Here are some facts: Israel is the 3rd largest high-tech & venture capital center in the world. Israel is the #1 startup-producer in Europe (And this is in absolute numbers, not only relative to GDP). Israel has a strong position in the high-tech world, a position that is getting stronger with globalization .
Israel’s venture capital industry is celebrating its 15 anniversary and is looking stronger than ever. New funds are being raised, the deal flow quality is excellent, and the absolute number of funded startups is on the rise (For specific data, check IVC Online). In parallel, more and more US venture capitalists are entering the market, either through dedicated Israeli funds (Sequoia, Greylock, Benchmark), or through local representatives (Lightspeed, Venrock, Battery, Canaan, Bessemer, and many others).
In summary, Israel has brand recognition, a growing investor base, and high-quality entrepreneurs. Israel is famous for producing small companies with outstanding technology.
In spite of this, there are no examples of great Israeli break out companies – no Israeli equivalent of Google, Microsoft or Nokia. The one cloud hanging over the Israel high-tech scene is doubt about whether it can grow a large, successful, $1bn company. The top-tier US VCs have made their returns on a few very large grand slams. It’s very hard to build a top quartile venture fund with just singles & doubles.
Some argue that the Israeli entrepreneurs don’t have the mentality (i.e. patience) to actually build large companies. That’s already been proven wrong. Here is an example of some successful Israeli tech companies: Comverse ($3.9bn), Checkpoint ($5.8bn), Nice ($2.0bn), Amdocs ($7.8bn), Mercury (sold to HP for $4.5bn). These 5 companies are/were profitable, strong, and well-proven. However, they are all Old. Very Old. Checkpoint, the youngest of the group, was founded in 1993. This was 14 years ago.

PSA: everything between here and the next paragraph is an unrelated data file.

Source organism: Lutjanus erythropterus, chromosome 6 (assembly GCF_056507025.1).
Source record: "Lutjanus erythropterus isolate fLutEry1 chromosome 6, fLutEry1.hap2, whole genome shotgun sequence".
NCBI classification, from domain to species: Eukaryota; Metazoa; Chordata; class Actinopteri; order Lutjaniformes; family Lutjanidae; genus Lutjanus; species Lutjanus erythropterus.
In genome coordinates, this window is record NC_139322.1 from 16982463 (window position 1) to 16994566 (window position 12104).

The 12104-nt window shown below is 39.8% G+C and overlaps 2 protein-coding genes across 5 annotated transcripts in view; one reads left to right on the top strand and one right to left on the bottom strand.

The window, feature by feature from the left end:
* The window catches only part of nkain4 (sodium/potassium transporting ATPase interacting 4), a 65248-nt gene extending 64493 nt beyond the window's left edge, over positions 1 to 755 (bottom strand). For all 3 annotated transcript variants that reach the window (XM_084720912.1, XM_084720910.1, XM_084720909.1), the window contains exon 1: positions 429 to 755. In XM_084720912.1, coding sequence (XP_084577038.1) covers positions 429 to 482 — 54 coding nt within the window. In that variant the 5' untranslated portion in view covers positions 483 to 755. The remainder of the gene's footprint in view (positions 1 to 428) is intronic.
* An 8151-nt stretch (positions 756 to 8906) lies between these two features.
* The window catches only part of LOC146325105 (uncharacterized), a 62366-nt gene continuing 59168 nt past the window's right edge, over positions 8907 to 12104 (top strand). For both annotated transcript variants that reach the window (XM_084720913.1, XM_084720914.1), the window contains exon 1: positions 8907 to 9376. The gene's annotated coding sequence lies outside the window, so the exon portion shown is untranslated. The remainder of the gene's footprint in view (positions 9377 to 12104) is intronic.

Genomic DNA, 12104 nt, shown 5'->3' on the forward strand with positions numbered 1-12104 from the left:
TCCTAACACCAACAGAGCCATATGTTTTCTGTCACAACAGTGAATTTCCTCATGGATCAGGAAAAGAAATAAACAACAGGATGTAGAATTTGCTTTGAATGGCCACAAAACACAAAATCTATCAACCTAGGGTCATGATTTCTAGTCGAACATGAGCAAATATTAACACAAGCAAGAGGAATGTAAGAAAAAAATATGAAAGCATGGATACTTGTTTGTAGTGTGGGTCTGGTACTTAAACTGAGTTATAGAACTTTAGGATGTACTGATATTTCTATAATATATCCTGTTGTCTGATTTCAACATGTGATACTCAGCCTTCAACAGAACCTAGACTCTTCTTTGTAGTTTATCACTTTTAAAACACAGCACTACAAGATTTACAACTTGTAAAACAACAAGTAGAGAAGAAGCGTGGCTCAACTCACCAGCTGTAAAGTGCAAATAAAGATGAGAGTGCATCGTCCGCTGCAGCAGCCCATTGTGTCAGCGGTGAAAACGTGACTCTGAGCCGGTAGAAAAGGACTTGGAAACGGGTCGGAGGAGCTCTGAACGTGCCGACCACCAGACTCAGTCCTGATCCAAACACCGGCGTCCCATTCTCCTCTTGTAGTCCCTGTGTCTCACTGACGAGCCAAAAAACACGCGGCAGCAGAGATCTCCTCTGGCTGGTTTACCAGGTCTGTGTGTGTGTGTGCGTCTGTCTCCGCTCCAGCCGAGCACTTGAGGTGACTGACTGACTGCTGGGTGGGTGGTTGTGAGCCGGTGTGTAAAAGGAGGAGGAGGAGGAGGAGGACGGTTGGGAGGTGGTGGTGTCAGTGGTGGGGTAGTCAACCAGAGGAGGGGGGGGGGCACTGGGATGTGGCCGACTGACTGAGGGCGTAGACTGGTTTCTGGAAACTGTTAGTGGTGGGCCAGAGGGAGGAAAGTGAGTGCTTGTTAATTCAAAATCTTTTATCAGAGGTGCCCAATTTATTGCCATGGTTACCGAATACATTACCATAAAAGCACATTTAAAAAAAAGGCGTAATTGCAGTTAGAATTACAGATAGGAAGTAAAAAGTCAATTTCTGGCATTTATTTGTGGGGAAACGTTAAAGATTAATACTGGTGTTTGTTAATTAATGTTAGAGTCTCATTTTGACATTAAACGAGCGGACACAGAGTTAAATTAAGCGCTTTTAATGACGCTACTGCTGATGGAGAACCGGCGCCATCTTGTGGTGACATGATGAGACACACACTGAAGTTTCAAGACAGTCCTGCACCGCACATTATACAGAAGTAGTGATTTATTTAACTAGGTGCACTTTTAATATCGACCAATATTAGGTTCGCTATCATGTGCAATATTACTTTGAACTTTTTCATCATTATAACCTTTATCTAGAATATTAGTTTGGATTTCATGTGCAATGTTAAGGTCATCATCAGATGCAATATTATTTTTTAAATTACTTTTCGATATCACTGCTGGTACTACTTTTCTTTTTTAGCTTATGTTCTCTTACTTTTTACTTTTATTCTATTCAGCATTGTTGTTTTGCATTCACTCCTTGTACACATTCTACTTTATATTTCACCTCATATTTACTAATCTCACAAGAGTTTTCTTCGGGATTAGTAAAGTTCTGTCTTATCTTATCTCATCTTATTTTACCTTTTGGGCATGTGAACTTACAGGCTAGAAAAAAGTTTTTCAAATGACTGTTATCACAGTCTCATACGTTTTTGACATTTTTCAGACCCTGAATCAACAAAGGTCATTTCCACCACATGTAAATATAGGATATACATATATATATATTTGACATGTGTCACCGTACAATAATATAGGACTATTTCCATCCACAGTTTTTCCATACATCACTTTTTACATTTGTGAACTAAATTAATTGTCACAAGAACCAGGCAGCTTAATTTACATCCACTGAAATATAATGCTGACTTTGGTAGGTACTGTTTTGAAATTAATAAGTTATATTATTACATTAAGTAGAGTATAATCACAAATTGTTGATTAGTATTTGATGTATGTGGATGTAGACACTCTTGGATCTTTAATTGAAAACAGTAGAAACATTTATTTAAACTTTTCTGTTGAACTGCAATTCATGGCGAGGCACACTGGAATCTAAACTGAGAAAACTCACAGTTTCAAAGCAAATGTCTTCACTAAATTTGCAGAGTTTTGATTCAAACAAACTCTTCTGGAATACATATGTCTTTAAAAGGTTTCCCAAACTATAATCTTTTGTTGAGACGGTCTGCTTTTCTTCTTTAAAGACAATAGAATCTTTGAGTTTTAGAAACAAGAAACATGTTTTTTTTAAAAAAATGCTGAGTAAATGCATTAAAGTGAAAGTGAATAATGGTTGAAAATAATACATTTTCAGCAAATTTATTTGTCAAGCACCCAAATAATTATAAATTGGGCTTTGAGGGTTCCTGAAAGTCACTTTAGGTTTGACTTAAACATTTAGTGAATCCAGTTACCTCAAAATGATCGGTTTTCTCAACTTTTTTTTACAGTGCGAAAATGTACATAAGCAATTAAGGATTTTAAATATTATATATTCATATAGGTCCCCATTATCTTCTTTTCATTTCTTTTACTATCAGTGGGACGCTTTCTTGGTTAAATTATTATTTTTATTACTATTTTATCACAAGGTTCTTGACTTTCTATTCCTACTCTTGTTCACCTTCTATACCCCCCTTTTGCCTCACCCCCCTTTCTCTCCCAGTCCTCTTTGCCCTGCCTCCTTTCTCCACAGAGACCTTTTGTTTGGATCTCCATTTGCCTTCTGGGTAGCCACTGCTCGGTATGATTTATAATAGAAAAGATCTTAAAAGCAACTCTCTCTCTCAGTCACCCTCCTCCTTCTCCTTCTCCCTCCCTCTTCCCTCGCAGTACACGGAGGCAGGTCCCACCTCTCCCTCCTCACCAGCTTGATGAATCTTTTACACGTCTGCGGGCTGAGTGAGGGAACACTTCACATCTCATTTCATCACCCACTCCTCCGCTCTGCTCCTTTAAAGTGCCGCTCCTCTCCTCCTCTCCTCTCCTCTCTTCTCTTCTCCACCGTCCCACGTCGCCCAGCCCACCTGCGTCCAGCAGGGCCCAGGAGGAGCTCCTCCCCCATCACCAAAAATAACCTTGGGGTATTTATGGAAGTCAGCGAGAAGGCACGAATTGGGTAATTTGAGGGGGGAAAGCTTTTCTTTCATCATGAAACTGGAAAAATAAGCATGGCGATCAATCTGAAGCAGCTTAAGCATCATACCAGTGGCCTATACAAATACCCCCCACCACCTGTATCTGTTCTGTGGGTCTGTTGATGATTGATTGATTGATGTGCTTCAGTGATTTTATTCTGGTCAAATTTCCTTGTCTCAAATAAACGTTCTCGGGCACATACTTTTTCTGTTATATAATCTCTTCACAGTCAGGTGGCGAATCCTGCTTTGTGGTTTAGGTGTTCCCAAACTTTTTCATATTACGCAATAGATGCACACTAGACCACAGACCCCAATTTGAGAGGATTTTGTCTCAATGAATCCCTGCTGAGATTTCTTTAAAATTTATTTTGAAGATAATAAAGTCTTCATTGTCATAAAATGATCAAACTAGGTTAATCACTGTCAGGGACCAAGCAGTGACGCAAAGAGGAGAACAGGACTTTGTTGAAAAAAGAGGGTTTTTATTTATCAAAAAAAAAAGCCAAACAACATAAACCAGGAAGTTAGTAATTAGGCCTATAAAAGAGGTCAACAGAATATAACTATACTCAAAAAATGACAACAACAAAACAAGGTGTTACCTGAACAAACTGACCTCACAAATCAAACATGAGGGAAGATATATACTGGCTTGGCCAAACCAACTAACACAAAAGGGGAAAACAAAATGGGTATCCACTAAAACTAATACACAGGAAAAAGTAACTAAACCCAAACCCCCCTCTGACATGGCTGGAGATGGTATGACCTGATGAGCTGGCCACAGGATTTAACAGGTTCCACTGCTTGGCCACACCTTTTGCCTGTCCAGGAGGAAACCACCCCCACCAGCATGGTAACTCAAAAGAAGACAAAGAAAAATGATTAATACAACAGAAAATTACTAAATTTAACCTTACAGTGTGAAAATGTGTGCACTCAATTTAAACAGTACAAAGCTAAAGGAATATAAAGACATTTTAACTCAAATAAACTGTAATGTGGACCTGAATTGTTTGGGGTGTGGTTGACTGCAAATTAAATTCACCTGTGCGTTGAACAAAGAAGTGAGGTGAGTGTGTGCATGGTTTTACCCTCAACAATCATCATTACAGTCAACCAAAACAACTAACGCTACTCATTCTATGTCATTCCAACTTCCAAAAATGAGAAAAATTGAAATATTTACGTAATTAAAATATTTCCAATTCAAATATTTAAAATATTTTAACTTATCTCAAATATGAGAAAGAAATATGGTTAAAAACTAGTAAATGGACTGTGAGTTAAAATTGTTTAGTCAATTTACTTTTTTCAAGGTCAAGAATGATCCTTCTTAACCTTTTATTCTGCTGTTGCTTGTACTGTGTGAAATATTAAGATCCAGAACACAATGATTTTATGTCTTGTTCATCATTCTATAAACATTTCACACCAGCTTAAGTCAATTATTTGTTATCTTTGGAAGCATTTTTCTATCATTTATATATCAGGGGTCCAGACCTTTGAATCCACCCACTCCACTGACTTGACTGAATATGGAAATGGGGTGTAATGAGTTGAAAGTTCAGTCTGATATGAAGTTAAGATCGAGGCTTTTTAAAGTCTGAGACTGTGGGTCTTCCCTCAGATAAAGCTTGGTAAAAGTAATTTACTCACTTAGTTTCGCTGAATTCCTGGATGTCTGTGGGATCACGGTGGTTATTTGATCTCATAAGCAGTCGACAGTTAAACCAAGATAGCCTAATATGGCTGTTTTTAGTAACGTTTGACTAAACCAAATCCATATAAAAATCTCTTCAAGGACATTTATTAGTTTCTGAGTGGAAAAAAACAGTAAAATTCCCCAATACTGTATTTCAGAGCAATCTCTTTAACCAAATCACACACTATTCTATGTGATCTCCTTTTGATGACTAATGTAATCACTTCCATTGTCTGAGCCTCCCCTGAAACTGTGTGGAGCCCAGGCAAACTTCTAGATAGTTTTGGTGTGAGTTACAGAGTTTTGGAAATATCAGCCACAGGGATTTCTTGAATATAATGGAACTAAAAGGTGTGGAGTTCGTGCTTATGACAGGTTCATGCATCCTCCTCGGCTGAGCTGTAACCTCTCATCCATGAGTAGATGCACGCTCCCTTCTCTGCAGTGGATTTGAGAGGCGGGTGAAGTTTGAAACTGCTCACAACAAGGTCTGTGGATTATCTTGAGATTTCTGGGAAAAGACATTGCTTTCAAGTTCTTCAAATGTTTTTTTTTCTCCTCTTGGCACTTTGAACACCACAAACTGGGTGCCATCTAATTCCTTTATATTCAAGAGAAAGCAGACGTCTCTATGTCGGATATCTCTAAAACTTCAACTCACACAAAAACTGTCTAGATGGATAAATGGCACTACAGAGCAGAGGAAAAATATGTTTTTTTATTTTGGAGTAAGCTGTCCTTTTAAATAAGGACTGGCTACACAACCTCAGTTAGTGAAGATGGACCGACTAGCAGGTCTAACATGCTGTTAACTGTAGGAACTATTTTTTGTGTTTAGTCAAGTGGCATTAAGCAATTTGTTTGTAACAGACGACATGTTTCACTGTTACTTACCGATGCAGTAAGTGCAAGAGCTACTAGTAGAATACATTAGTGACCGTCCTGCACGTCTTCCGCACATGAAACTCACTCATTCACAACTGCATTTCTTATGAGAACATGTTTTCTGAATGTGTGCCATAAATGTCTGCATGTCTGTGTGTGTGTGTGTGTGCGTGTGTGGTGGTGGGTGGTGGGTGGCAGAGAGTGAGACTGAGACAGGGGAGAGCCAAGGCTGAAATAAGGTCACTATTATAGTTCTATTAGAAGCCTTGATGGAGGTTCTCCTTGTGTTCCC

So why does Israel lack large $1bn+ companies? I believe there were four key drivers for this, and all these drivers are now changing.
1. Entrepreneurs want to retire with $3-$4M: Till about 5-10 years ago, many Israeli entrepreneurs were looking to retire with few millions of dollars. There were not a lot of multi-millionaires in Israel, and the overall standard of living was not comparable to the United States. This is changing (for the good and the bad). People want nicer cars, bigger homes, and more exotic vacations. Suddenly, entrepreneurs are starting to think about $20M or $50M as their cash targets. If a company was started by 3 founders, a founder will see $50M only if his company reaches a very high valuation.
2. Impatience of investors: but it’s not only because of the entrepreneurs. Many of the VCs were happy to sell, and sell early. They were eager to show initial returns to their LPs, and did not have the belief or the courage (guts) to stick with the company in order to extract the most value. As I mentioned before, there is now a clear understanding that real venture returns will only come from big hits.
3. “Think small” mentality: In the past, Israeli companies were not focused on building the required foundations to become a significant market player: high quality management, strong financial support, and a large mainstream target market. I recently heard an interesting comparison between an Israeli company and its US competitor. The US Company raised $100M is now worth $3bn. The Israeli version spent “only” $20M, and is now worth… $25M. However, there are indications that all this is changing. As an example, Metacafe raised to date more than $50M, hired a top-rate US-based CEO, and is clearly trying to become a dominant player in the online video market.
4. The lack of $1bn experience: In Sports, it’s very hard to win a championship if none of your team members went through a past championship experience. The same goes with successful companies. If you have seen it once, you believe that you can see it again. In the early high-tech days in Israel, the entrepreneurs were all new. We are now seeing successful entrepreneurs returning to start new companies with bigger ideas. An example of that can be Dov Moran who founded M-Systems (Sold to SanDisk for $1.5bn) and just started a new company called InFone (Disclaimer: Gemini is an investor in InFone). These entrepreneurs are usually joined by Israelis that have returned from the US with substantial experience in large & successful companies.
The Israeli entrepreneurs and investors are all recognizing the importance of this issue. The theme of the last IVA (Israel Venture Association) conference in Tel-Aviv was “Start up big!” with a clear focus on how to build larger companies. Can it be done? People in Israel always say that we will never create an “Israeli Nokia”. Personally, I believe that in 5-10 years those people will be proven wrong.
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